Yuliya Demyanyk and Otto Van Hemert report:
We analyze the subprime mortgage crisis:
an unusually large fraction of subprime mortgages originated in 2006
being delinquent or in foreclosure only months later. We utilize a
loan-level database, covering about half of all US subprime mortgages,
and identify two major causes. First, over the past five years, high
loan-to-value borrowers increasingly became high-risk borrowers, in
terms of elevated delinquency and foreclosure rates. Lenders were aware
of this and adjusted mortgage rates accordingly over time. Second, the
below-average house price appreciation in 2006-2007 further contributed
to the crisis.
Neither point is shocking news, but the mystery deepens upon inspection. After 2006, 2001 was the next worst performing year for mortgage repayment, a puzzling fact. I had expected a rising crescendo of failures; why did things suddenly get so much worse when they did? Furthermore variable rate loans and low documentation loans do not seem to worsen disproportionately in 2006, contrary to common suppositions. The ratio of loan value to house value is a critical variable, but again there is the puzzle of why 2006 was so much worse for these loans than preceding years. Unless you think everyone is "flipping," (not the case), falling home prices don’t stop you from repaying your loan. Note also that lenders could see the risk of these loans worsening, and it was reflected in the rates they charged, although apparently not enough.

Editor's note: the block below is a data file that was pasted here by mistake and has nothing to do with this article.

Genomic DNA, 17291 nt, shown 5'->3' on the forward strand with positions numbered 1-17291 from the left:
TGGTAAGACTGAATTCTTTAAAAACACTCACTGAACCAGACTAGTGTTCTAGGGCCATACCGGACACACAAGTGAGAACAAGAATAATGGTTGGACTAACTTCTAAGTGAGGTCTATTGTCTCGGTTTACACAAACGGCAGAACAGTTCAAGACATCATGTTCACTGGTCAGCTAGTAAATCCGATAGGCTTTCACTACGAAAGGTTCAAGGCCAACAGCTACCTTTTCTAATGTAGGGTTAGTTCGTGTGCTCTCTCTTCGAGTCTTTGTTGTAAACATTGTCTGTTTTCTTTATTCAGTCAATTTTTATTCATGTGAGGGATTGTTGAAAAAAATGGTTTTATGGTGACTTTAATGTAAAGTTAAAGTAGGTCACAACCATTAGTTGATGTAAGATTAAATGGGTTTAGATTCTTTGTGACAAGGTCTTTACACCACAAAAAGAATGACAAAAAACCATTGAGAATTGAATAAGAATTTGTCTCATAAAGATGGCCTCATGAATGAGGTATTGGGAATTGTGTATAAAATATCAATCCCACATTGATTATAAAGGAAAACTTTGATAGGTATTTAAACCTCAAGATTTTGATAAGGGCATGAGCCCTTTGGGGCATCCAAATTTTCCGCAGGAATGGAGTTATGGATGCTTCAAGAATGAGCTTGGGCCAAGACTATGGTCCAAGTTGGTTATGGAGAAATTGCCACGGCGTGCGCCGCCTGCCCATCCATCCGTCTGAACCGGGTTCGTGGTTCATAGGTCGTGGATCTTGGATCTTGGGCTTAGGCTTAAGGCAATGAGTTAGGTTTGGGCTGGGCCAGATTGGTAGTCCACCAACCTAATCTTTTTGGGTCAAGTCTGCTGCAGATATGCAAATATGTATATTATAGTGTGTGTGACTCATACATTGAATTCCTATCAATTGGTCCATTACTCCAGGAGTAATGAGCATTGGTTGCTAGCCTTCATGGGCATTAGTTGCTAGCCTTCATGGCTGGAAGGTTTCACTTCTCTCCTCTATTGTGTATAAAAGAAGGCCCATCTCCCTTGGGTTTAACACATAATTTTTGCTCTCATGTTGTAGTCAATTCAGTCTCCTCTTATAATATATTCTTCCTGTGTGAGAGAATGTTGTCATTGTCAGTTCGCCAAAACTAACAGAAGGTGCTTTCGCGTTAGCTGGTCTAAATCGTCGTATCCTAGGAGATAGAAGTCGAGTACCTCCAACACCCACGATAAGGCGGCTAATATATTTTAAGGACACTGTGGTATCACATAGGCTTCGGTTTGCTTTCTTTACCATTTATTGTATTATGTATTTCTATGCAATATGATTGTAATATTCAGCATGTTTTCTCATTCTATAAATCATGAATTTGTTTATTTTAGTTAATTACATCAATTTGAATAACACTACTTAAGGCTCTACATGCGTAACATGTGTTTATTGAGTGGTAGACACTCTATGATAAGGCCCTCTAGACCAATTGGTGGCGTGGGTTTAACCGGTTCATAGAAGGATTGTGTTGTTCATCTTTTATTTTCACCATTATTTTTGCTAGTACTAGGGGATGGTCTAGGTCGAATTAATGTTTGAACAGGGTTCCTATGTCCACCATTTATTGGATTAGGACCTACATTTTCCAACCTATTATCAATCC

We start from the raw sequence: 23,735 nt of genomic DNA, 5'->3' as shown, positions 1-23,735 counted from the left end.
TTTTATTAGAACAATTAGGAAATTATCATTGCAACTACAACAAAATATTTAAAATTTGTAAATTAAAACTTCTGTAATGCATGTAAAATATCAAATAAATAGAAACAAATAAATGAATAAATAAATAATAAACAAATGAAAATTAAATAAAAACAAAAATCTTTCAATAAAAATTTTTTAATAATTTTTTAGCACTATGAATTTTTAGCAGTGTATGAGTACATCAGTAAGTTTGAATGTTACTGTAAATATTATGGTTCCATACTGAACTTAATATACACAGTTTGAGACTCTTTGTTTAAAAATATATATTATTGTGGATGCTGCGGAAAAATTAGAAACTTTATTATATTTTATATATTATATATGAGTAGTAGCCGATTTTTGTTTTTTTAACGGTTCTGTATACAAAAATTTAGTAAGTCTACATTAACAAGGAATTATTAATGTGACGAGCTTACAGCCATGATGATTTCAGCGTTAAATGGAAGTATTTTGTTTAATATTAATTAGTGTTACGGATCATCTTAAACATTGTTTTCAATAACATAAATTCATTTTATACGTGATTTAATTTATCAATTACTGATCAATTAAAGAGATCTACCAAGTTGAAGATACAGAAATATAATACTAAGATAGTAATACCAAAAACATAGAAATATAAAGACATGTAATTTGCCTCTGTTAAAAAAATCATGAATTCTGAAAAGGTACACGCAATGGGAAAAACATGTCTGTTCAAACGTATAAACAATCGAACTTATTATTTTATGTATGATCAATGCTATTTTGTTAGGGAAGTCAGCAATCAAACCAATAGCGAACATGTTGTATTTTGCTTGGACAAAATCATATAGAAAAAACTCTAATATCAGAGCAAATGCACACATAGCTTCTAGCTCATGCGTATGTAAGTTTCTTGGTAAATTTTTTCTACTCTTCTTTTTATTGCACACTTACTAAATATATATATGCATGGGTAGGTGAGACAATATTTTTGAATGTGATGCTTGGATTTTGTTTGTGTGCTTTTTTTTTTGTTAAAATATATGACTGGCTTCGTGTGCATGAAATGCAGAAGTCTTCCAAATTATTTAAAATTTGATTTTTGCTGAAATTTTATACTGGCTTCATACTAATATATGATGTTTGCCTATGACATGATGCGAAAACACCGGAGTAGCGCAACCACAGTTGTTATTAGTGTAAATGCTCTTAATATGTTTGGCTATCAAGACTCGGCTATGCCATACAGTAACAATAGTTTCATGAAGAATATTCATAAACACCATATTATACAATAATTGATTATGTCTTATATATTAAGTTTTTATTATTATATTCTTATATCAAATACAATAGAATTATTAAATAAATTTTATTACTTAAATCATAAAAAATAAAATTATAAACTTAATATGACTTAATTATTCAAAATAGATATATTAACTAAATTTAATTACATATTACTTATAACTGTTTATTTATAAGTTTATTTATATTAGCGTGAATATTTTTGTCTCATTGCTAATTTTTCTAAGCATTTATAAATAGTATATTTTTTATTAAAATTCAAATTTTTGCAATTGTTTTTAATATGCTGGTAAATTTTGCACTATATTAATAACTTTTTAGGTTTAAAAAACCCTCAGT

Addendum: Here is James Hamilton on same.